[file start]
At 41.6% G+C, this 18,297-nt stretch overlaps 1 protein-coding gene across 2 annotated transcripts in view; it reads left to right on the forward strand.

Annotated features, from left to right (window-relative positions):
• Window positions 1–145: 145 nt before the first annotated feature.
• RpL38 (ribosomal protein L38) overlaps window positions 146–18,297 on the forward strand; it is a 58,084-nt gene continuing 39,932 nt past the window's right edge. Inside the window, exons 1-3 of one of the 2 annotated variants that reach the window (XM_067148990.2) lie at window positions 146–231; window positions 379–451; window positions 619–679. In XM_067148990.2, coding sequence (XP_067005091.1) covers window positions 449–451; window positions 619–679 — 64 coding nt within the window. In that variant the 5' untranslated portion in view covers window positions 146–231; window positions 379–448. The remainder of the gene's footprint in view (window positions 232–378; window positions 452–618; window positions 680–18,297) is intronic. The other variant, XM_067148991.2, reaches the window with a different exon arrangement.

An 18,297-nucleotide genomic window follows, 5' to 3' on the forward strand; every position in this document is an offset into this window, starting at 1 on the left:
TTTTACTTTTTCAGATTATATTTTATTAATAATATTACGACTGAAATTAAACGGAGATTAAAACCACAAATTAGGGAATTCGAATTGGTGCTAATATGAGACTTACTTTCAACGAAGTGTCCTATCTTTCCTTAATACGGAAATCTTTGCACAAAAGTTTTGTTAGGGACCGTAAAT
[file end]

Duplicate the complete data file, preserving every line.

At 41.6% G+C, this 18,297-nt stretch overlaps 1 protein-coding gene across 2 annotated transcripts in view; it reads left to right on the forward strand.

Annotated features, from left to right (window-relative positions):
• Window positions 1–145: 145 nt before the first annotated feature.
• RpL38 (ribosomal protein L38) overlaps window positions 146–18,297 on the forward strand; it is a 58,084-nt gene continuing 39,932 nt past the window's right edge. Inside the window, exons 1-3 of one of the 2 annotated variants that reach the window (XM_067148990.2) lie at window positions 146–231; window positions 379–451; window positions 619–679. In XM_067148990.2, coding sequence (XP_067005091.1) covers window positions 449–451; window positions 619–679 — 64 coding nt within the window. In that variant the 5' untranslated portion in view covers window positions 146–231; window positions 379–448. The remainder of the gene's footprint in view (window positions 232–378; window positions 452–618; window positions 680–18,297) is intronic. The other variant, XM_067148991.2, reaches the window with a different exon arrangement.

An 18,297-nucleotide genomic window follows, 5' to 3' on the forward strand; every position in this document is an offset into this window, starting at 1 on the left:
TTTTACTTTTTCAGATTATATTTTATTAATAATATTACGACTGAAATTAAACGGAGATTAAAACCACAAATTAGGGAATTCGAATTGGTGCTAATATGAGACTTACTTTCAACGAAGTGTCCTATCTTTCCTTAATACGGAAATCTTTGCACAAAAGTTTTGTTAGGGACCGTAAAT